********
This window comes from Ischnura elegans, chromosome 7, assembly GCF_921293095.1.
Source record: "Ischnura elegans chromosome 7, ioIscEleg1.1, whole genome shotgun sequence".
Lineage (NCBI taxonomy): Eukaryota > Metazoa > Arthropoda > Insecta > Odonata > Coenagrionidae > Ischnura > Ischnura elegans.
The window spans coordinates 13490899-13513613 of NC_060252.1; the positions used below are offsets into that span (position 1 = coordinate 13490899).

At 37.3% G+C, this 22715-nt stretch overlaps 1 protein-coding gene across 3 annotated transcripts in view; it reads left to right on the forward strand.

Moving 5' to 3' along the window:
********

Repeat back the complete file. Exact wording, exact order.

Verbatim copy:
This window comes from Ischnura elegans, chromosome 7, assembly GCF_921293095.1.
Source record: "Ischnura elegans chromosome 7, ioIscEleg1.1, whole genome shotgun sequence".
Lineage (NCBI taxonomy): Eukaryota > Metazoa > Arthropoda > Insecta > Odonata > Coenagrionidae > Ischnura > Ischnura elegans.
The window spans coordinates 13490899-13513613 of NC_060252.1; the positions used below are offsets into that span (position 1 = coordinate 13490899).

At 37.3% G+C, this 22715-nt stretch overlaps 1 protein-coding gene across 3 annotated transcripts in view; it reads left to right on the forward strand.

Moving 5' to 3' along the window: